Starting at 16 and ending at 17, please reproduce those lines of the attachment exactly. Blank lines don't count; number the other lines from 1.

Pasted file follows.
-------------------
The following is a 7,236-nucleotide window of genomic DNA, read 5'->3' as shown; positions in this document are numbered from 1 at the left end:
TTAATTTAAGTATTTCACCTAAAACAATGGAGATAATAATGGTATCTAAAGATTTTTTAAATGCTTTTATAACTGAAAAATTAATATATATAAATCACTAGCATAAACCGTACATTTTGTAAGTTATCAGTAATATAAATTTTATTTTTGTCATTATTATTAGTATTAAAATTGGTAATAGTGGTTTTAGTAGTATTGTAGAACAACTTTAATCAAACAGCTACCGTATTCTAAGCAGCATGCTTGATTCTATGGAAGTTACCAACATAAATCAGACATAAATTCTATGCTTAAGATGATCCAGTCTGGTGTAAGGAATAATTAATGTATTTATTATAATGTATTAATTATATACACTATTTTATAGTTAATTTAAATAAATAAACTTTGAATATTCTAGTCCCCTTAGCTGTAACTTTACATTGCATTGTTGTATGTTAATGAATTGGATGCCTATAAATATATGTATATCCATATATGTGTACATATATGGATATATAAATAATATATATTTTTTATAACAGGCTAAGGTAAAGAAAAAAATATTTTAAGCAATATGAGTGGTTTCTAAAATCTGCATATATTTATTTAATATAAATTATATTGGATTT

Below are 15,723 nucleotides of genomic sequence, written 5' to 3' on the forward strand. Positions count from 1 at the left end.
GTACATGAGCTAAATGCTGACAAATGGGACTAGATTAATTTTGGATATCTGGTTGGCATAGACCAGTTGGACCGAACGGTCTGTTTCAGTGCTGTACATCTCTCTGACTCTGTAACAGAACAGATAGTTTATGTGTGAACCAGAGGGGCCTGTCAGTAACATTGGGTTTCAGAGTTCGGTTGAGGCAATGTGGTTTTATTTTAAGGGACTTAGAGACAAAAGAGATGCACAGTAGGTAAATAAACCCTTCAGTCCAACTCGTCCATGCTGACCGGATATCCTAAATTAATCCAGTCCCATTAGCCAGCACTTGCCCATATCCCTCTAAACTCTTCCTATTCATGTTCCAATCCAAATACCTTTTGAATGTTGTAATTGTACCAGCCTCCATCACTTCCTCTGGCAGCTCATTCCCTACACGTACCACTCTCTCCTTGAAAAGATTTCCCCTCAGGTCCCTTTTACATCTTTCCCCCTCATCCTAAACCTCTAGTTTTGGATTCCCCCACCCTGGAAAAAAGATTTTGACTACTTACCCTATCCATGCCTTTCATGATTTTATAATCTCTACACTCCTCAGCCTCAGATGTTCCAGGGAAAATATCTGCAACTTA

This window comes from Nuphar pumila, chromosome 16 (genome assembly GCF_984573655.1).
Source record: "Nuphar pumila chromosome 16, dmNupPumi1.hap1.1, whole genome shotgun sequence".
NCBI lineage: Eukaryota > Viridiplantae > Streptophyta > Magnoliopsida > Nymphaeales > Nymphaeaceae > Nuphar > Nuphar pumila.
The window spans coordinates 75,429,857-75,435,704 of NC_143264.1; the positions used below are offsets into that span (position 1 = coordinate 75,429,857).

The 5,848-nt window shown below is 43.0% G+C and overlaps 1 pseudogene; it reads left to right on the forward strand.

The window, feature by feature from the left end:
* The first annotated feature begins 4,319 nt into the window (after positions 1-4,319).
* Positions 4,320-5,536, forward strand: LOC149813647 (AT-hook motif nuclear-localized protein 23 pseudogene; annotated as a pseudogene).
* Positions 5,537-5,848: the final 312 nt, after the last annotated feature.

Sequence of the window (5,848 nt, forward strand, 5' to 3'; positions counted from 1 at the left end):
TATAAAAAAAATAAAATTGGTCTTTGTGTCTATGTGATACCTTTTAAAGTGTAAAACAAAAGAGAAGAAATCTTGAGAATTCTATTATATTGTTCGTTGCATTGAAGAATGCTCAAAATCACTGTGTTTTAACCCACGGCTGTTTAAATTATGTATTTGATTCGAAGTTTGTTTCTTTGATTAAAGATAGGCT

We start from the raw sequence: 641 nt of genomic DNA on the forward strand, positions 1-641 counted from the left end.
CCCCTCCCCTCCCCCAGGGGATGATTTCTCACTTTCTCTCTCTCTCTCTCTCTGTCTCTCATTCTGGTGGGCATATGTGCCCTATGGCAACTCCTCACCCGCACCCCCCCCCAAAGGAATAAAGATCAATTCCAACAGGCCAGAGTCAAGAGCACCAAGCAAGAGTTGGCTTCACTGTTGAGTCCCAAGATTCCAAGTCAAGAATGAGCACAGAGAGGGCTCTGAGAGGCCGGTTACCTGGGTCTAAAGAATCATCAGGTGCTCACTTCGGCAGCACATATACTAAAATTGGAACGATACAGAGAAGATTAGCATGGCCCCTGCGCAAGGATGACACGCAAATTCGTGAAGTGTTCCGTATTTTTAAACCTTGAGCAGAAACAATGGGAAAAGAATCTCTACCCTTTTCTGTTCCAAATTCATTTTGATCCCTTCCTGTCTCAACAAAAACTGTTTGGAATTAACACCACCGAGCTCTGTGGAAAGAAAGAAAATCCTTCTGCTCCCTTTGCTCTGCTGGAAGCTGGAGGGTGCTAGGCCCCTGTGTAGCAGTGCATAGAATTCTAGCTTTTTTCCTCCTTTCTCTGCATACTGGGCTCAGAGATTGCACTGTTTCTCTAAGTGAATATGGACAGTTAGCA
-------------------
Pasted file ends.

We start from the raw sequence: 641 nt of genomic DNA on the forward strand, positions 1-641 counted from the left end.
CCCCTCCCCTCCCCCAGGGGATGATTTCTCACTTTCTCTCTCTCTCTCTCTCTGTCTCTCATTCTGGTGGGCATATGTGCCCTATGGCAACTCCTCACCCGCACCCCCCCCCAAAGGAATAAAGATCAATTCCAACAGGCCAGAGTCAAGAGCACCAAGCAAGAGTTGGCTTCACTGTTGAGTCCCAAGATTCCAAGTCAAGAATGAGCACAGAGAGGGCTCTGAGAGGCCGGTTACCTGGGTCTAAAGAATCATCAGGTGCTCACTTCGGCAGCACATATACTAAAATTGGAACGATACAGAGAAGATTAGCATGGCCCCTGCGCAAGGATGACACGCAAATTCGTGAAGTGTTCCGTATTTTTAAACCTTGAGCAGAAACAATGGGAAAAGAATCTCTACCCTTTTCTGTTCCAAATTCATTTTGATCCCTTCCTGTCTCAACAAAAACTGTTTGGAATTAACACCACCGAGCTCTGTGGAAAGAAAGAAAATCCTTCTGCTCCCTTTGCTCTGCTGGAAGCTGGAGGGTGCTAGGCCCCTGTGTAGCAGTGCATAGAATTCTAGCTTTTTTCCTCCTTTCTCTGCATACTGGGCTCAGAGATTGCACTGTTTCTCTAAGTGAATATGGACAGTTAGCA